Doctor Who Review: Gallifrey – Series I (2004)

With the recent news that Big Finish will be wrapping up the Gallifrey spin-off, I thought it was the perfect time to review the first season of the audio series.

Gallifrey is a time-travelling action-political thriller set on the Doctor’s home planet, Gallifrey. The lead characters are Romana (former companion of the Fourth Doctor and sitting President of the Time Lords), Leela (another Four companion, a noble savage who has lost her Time Lord husband, Andred, between her last appearance in the TV show and the first story in this series), and not one, but two K-9s (tin dog companion robots).

Weapon of Choice is the first story of Gallifrey and it does a great job of setting up the new status quo of this series. Romana, Leela, and the K-9s deal with a political conspiracy during a peace conference with several time-sensitive species. Despite a strong “hit the ground running” feel, Weapon of Choice does a lot of great world-building too, which might leave you a little confused, but certainly well-informed of the whos and wheres of the story.


Square One is the next story, which continues the story with Romana dealing with political problems on Gallifrey and Leela and her K-9 working as ill-advised ambassadors to the Time Lords. This story has some funny moments with Leela, but keeps the tension building with intergalactic intrigue around every corner.


The Inquiry brings Inquisitor Darkel, a previously unnamed character from Trial of a Time Lord (which we’ve reviewed here before) into the political mystery at the forefront of the series, with Romana on trial for her actions in previous stories. Darkel’s a great foil for the other characters of the series too. This story keeps up the great habit of having basically two A stories (or primary plots): one for Romana and one for Leela, while still pushing a larger story arc forwards.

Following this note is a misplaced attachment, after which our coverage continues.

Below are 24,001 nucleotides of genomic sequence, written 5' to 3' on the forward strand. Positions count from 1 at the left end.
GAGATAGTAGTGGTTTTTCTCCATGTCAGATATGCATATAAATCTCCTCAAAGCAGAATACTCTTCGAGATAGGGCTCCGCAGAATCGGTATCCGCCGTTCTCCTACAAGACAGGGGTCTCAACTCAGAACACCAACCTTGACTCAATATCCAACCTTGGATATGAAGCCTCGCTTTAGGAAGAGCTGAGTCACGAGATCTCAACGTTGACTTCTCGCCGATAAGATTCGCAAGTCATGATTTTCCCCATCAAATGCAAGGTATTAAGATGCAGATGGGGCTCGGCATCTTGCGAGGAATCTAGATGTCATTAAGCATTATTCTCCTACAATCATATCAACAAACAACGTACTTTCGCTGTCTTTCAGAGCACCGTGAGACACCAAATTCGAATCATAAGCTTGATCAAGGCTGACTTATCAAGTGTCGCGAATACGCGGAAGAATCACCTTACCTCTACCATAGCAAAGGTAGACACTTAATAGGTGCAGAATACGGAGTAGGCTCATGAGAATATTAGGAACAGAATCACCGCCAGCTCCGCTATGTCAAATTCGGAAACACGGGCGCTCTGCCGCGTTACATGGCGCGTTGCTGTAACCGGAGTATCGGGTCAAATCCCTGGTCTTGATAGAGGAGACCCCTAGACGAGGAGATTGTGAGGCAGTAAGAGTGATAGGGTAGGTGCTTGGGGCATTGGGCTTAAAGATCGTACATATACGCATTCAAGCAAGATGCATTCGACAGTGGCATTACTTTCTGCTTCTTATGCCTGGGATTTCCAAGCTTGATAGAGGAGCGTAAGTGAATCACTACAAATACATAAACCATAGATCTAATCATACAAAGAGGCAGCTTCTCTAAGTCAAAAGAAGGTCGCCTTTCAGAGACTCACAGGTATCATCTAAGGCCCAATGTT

A Blind Eye ends the first series of Gallifrey with a fun, unexpected jaunt to early-WWII-era Earth, featuring the younger sister of Eighth Doctor companion Charley Pollard. But Cecilia Pollard isn’t as nice as her companion sister and hides an agenda of her own (muahahahaha!). There are also some great references to Charley and the Eighth Doctor, if you’re a fan of those stories. A Blind Eye ends the first series of Gallifrey on a bit of a somber note, but it’s a well-earned final moment that left me excited for future adventures.

I really enjoyed Gallifrey‘s first season. Personally, I think the only misstep in the series so far is the fourth series, but we’ll get there eventually I guess. If I had to boil it down, I’d call it Doctor Who meets The West Wing meets a classy soap opera. There’s politics, mystery, action, and time travel. It’s like they made an audio spin-off just for me.

The show does falter sometimes in establishing some of the world through big exposition and some of the plot doesn’t stick too well with me. There’s also a heavy reliance on past continuity or continuity-based in-jokes (A Blind Eye has a sub-plot entirely dealing with the ramifications of Charley Pollard being a temporal paradox and the anti-Time anomaly her continued presence in time created, for example), so this series might not be entirely new-listener friendly, but I think someone with a keen ear and a WiFi connection to Wikipedia could make heads or tales of it quickly enough.

Should You Buy It?
If you want some fun, time-travel mystery-intrigue, I’d say yes. It’s a really fun series featuring some great companions in new adventures. There are also a lot of great big ideas at play here, but the show does a great job avoiding confusion.

You can pick up the first season at a discount at the Big Finish For a Fiver sale page.

I give it 4 timonic fusion devices out of 5.



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